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Showing posts with label drugs. Show all posts
Showing posts with label drugs. Show all posts

Sunday, June 3, 2012

#GBE2: "High" School

You know there's trouble when a school has an open lunch policy, a park next door, and a school full of spoiled rich kids with enough money to buy whatever they want. That was my 1970s high school.


Although I never partook in the afternoon escapes of my high school, I have vivid memories of the aftermath. Each day after lunch, I'd sit in English class and stare at the boy across the room. His handsome face was marred by bloodshot eyes and a faraway expression. He never spoke nor seemed to be a part of the class. Did the teacher not notice his drugged out appearance or did she just not care? It was scary to think someone could be that high in a high school class. It was even scarier to think of a good looking kid being so screwed up.


I know this is a humor blog, and I'm sure there is plenty to make fun of when it comes to high kids. I've included funny pictures because it's better than crying, but it just isn't funny to have recently attended TWO funerals for young men who over dosed. 

I attended "high" school without even a buzz. I survived, as did my stoned classmates, without any red ribbon weeks or "Just Say No" assemblies, so why are today's kids dying? Are the drugs containing dangerous fillers that my classmates didn't encounter? Is it a social class thing? Maybe my classmates bought purer drugs with their abundance of money. 

I know today's schools have a lot more control on kids than my school did. No open lunch policies and no smoking lounge for kids nor teachers. Is that the problem? Has too much restriction caused a youth rebellion? I don't know the answer to this. 



I'd say it's all about good parenting, but the parents mourning their kids are top notch! Seriously. These are wonderful parents who were there for the kids throughout.

I know this is not the direction Beth expected when she wrote "High School," but in lieu of what's been going on in my community it's what on my mind.



I can certainly tell the kids to "Just Say No," but I already did that. They didn't listen. So what now?


Thursday, April 12, 2012

#GBE2: My Krib

GBE2's weekly theme is home. Since I already wrote my "H" post, I decided to call my home, "My Crib" or err "Krib." Hey, it's a humor blog. I can spell it any way I want.

See the white square in the center? That's our sun room.

I live on a great street for blogging humor. In fact, it's gotten to the point that when the police get the call from our neighborhood, they roll their eyes.  Maybe it's from the time our neighbor called to report her stolen car. She drove it three doors down, visited with a friend, then walked home. Oops.

Or, do they roll their eyes from the time the speeding kids took out our brick mailbox with Grandma's Cadillac--nah--that became a dot on the bridge for a few weeks later a car went airborne into the house on the huge hill at the end of the cove. No joke. The car crashed through the window, the dining room, and stopped on the back wall of the kitchen, where two drugged out teens stepped out unscathed and said, "Whoa!" Ironically, there were no tire marks on the grass.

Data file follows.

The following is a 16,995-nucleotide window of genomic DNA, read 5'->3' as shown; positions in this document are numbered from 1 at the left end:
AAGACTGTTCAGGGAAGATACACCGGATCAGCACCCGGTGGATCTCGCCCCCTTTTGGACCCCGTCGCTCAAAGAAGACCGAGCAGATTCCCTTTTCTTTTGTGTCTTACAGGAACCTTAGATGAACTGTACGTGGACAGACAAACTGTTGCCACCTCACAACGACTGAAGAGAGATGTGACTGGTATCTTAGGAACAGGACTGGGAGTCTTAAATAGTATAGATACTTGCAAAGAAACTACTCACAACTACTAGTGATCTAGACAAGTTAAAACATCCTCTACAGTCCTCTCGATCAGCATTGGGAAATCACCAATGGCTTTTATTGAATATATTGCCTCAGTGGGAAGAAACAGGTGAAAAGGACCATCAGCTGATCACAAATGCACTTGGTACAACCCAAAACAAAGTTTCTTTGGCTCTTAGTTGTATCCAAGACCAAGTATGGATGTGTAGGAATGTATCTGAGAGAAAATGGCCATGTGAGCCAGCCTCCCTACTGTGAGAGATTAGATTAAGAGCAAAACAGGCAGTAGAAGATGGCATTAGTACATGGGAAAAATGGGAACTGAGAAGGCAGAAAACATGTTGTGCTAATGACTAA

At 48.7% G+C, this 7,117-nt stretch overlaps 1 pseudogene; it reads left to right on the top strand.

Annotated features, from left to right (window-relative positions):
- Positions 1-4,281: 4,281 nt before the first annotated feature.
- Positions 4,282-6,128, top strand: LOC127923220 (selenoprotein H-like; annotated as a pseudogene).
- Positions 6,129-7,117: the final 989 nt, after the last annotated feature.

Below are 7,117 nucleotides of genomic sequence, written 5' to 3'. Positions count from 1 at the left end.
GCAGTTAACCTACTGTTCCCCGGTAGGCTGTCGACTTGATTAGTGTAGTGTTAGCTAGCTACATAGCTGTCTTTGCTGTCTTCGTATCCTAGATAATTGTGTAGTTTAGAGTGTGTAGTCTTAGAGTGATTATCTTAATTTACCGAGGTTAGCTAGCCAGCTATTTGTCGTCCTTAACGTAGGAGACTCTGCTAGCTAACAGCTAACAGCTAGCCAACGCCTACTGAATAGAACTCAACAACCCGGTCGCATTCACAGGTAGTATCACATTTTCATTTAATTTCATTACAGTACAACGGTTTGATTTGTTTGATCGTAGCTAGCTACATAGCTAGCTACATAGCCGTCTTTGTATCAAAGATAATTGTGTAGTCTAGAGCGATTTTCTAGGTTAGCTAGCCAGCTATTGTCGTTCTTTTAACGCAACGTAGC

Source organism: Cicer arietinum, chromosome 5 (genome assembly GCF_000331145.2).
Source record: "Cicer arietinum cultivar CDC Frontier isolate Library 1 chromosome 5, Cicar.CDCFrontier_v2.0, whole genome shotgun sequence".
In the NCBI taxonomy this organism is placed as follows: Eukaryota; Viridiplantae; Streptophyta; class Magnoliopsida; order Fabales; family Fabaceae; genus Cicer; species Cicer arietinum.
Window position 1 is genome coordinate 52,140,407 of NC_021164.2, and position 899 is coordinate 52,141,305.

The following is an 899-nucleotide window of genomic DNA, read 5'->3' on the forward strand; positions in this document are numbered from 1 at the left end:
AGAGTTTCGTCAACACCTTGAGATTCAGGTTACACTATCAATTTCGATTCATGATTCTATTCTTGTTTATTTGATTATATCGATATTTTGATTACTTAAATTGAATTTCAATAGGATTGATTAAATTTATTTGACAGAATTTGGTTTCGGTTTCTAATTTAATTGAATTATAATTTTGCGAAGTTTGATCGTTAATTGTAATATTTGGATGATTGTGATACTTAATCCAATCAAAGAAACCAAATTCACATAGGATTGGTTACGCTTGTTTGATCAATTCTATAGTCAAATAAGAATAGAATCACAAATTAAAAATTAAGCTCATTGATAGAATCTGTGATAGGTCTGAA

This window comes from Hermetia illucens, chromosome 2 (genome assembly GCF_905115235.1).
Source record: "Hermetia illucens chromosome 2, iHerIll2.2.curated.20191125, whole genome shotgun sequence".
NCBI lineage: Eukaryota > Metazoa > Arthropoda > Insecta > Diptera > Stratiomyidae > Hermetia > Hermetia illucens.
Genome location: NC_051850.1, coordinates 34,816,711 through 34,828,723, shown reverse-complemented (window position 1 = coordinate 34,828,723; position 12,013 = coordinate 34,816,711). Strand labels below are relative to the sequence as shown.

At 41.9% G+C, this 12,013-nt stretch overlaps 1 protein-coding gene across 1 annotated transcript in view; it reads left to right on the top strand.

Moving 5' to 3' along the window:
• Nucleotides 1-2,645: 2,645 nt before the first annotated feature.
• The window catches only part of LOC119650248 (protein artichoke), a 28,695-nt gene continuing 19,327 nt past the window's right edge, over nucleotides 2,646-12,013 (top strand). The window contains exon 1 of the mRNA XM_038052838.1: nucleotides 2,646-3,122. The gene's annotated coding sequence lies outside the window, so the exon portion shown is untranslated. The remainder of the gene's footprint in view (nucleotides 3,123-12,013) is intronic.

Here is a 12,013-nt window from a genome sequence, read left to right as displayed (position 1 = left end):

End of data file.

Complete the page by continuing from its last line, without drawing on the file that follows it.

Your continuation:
Now the neighborhood kids joke,
"Let's take mushrooms and drive through the E's house!"


Tuesday, February 21, 2012

Thursday, May 26, 2011

Ear Infection

Can you hear me now?
I'm not sure what I did to deserve this. Maybe it has to do with me riding around with the top down on my convertible. A piece of debris must have flown inside the ear canal and voila. Or perhaps I got dirty water in my ear from swimming, except I haven't swum in months. Whatever I did, my left ear was infected big time and a sticky white substance that alien visitors would be most interested in dripped down the side of my neck. I was up all night with throbbing pain and couldn't hear a lick out of the left side. I probably couldn't hear a scratch, blink, or tail wag either. I mean, who listens to licks anyway?

Before the throbbing came itching and clogging. My doctor put me on a Z-pack; but it didn't work, so a needle hacked into a private part of my anatomy. My hip hurt almost as much as the ear. In fact, I was in so much pain that I went to the pharmacist in the medical building because I didn't think I could stand the wait of driving to Walgreens.

The pharmacist put the pack just out of my reach while typing in my information. He had the prescription, he had my address, he had the credit card, so why couldn't he let me have one little drop of relief? I asked him with a pleasant please, and he said, "No!"

After staring at the pack a little longer, I lost it. Tears of pain shout out of my eyes and I said something I regret. Mind you, people who have been up all night and in pain are about as much fun as a funeral. The nasty women behind the counter showed no sympathy. She and her bullies yelled at me and told me all about people in pain with broken arms and what not. Plus a lady threatened not to give me my meds at all. A little compassion to a hurting, cranky person could have worked miracles.

I finally ended up at the ENT just in time to prevent a trip to the emergency room. He dug crud out of my ear while I cut off circulation to a kindly nurse's fingers. I then received adult pain meds, antibiotic drops, and pills. $250 later, I was cured. I hope you never experience the pain of an ear infection . . . unless you're the pharmacist at St. Francis Hospital.

:o - Did I really write that?